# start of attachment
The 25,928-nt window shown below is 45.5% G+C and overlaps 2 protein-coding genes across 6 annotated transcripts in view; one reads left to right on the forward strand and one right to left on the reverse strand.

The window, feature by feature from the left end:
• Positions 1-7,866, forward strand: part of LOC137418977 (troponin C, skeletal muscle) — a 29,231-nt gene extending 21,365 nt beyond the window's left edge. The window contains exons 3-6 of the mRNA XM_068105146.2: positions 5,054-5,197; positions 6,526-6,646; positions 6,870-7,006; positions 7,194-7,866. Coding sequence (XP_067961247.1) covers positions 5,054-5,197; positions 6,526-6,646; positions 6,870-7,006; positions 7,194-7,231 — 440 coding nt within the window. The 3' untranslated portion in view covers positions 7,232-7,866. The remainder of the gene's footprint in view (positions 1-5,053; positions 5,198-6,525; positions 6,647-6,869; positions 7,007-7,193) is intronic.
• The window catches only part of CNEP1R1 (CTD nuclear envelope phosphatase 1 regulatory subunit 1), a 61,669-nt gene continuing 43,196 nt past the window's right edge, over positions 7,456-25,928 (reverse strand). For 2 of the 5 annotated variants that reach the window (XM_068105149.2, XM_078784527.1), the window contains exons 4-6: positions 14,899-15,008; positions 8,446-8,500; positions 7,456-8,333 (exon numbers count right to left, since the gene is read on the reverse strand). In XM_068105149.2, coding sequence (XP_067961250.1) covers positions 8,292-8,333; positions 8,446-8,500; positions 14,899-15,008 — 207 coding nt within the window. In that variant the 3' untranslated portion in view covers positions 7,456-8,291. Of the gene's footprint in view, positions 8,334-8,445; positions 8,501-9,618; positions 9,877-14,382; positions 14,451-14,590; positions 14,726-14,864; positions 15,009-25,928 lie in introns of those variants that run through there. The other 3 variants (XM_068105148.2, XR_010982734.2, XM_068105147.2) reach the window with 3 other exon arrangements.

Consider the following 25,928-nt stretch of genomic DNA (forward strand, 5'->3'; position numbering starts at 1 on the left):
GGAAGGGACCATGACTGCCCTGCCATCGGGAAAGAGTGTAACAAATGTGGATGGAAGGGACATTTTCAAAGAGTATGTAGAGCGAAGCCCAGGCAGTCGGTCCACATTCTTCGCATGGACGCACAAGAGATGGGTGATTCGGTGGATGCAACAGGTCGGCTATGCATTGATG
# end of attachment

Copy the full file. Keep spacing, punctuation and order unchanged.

The 25,928-nt window shown below is 45.5% G+C and overlaps 2 protein-coding genes across 6 annotated transcripts in view; one reads left to right on the forward strand and one right to left on the reverse strand.

The window, feature by feature from the left end:
• Positions 1-7,866, forward strand: part of LOC137418977 (troponin C, skeletal muscle) — a 29,231-nt gene extending 21,365 nt beyond the window's left edge. The window contains exons 3-6 of the mRNA XM_068105146.2: positions 5,054-5,197; positions 6,526-6,646; positions 6,870-7,006; positions 7,194-7,866. Coding sequence (XP_067961247.1) covers positions 5,054-5,197; positions 6,526-6,646; positions 6,870-7,006; positions 7,194-7,231 — 440 coding nt within the window. The 3' untranslated portion in view covers positions 7,232-7,866. The remainder of the gene's footprint in view (positions 1-5,053; positions 5,198-6,525; positions 6,647-6,869; positions 7,007-7,193) is intronic.
• The window catches only part of CNEP1R1 (CTD nuclear envelope phosphatase 1 regulatory subunit 1), a 61,669-nt gene continuing 43,196 nt past the window's right edge, over positions 7,456-25,928 (reverse strand). For 2 of the 5 annotated variants that reach the window (XM_068105149.2, XM_078784527.1), the window contains exons 4-6: positions 14,899-15,008; positions 8,446-8,500; positions 7,456-8,333 (exon numbers count right to left, since the gene is read on the reverse strand). In XM_068105149.2, coding sequence (XP_067961250.1) covers positions 8,292-8,333; positions 8,446-8,500; positions 14,899-15,008 — 207 coding nt within the window. In that variant the 3' untranslated portion in view covers positions 7,456-8,291. Of the gene's footprint in view, positions 8,334-8,445; positions 8,501-9,618; positions 9,877-14,382; positions 14,451-14,590; positions 14,726-14,864; positions 15,009-25,928 lie in introns of those variants that run through there. The other 3 variants (XM_068105148.2, XR_010982734.2, XM_068105147.2) reach the window with 3 other exon arrangements.

Consider the following 25,928-nt stretch of genomic DNA (forward strand, 5'->3'; position numbering starts at 1 on the left):
GGAAGGGACCATGACTGCCCTGCCATCGGGAAAGAGTGTAACAAATGTGGATGGAAGGGACATTTTCAAAGAGTATGTAGAGCGAAGCCCAGGCAGTCGGTCCACATTCTTCGCATGGACGCACAAGAGATGGGTGATTCGGTGGATGCAACAGGTCGGCTATGCATTGATG